An interesting article “Why TV on demand insists you use its chosen browser” by Kate Bevan in today’s TechnologyGuardian indicates that it is not only the BBC that has wedded itself to a Microsoft Windows XP/IE/Media Player solution to its Video on Demand (VOD) service. Apparently Channel 4’s 40D service has the same limitations, and I can report first hand that SKY Anytime doesn’t work on Vista either. Apparently it’s all a question of reaching the most users while satisfying the distribution restrictions of the rights holders.
There’s an additional issue that I found with Sky Anytime and that is the DRM is tied to the CPU, so make sure that you install it on a Windows XP that you don’t intend to upgrade to Vista. I upgraded my laptop, but even after uninstalling the software (which no longer worked) I couldn’t reinstall on another PC because my account was still tied to the Laptop! A long call to Customer Services is likely to be the only solution. Note to the developers: “Why can’t uninstalling reset the link to the CPU that is no longer running the software?”
In my pursuit of procrastination (I’m supposed to be writing supplementary [summer resit] examinations) I’ve been through my feeds and am now watching Stephanie Booth’s excellent Google Tech Talk on Localization (which incidentally is a trickier problem than most English speakers realise). Whilst listening, I was following the links to Stephanie’s blog Climb to the Stars and from there to her del.icio.us link collection and discovered a useful tip. She bookmarks links to the IMDb (Internet Movie Database) record for the films that she’s seen and tags them films seen cinema , films seen dvd, etc. What an elegant, great, simply superb, absurdly simple idea! Ideal for the completist who must make sure that he’s seen every one of the 1000 films to see before you die before he dies. And it’s so easily adapted to books, recordings, rugby matches or anything else you’d want to remember.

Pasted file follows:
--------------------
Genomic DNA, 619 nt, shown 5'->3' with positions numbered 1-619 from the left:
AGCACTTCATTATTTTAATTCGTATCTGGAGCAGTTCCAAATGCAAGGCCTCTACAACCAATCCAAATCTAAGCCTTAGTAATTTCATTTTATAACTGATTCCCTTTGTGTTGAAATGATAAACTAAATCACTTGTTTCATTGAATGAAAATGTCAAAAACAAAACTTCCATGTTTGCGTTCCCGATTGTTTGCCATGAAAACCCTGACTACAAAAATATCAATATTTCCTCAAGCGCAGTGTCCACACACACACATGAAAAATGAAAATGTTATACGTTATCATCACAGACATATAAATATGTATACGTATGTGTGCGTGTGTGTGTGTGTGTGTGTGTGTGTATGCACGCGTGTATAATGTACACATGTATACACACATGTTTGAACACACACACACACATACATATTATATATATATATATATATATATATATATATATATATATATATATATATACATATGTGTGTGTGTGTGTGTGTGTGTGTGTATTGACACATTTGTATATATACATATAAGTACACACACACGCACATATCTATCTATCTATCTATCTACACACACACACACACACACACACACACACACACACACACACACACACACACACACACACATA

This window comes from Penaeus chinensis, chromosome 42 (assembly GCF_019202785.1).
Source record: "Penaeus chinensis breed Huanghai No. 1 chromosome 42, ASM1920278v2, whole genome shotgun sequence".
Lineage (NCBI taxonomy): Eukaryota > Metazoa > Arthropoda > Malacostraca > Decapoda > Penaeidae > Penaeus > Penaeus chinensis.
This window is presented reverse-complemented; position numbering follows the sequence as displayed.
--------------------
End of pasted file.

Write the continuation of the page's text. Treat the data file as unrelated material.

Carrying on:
Oh … and Stephanie’s talk on the issues of localization for web application developers is also thought provoking and well worth watching.
You may have heard about the BBC’s plans to release iPlayer which will allow license fee payers to watch BBC programs on their computers. Unfortunately, the system is targeted at Windows and uses Microsoft Media Player and Digital Rights Management (DRM) to protect the content. While the use of some form of DRM to protect the content seems to me eminently sensible (I don’t see how the BBC, which outsources most of its production, could offer any form of Video on Demand (VOD) without protecting the Artistic Property of itself and its partners), the choice of Microsoft Windows, Microsoft Media Player and Microsoft DRM does potentially disenfranchise a small but significant minority of computer users. If you are running any version of Linux, Macintosh or even Windows Vista, iPlayer will not work for you. The community of the disenfranchised have created a petition on the Prime Minister’s e-petition site
We the undersigned petition the Prime Minister to prevent the BBC from making its iPlayer on-demand television service available to Windows users only, and instruct the corporation to provide its service for other operating systems also.
If you care, go to the petition page and sign it yourself! The deadline is 20 August 2007 and at the time of blogging, there were 9,635 signatories.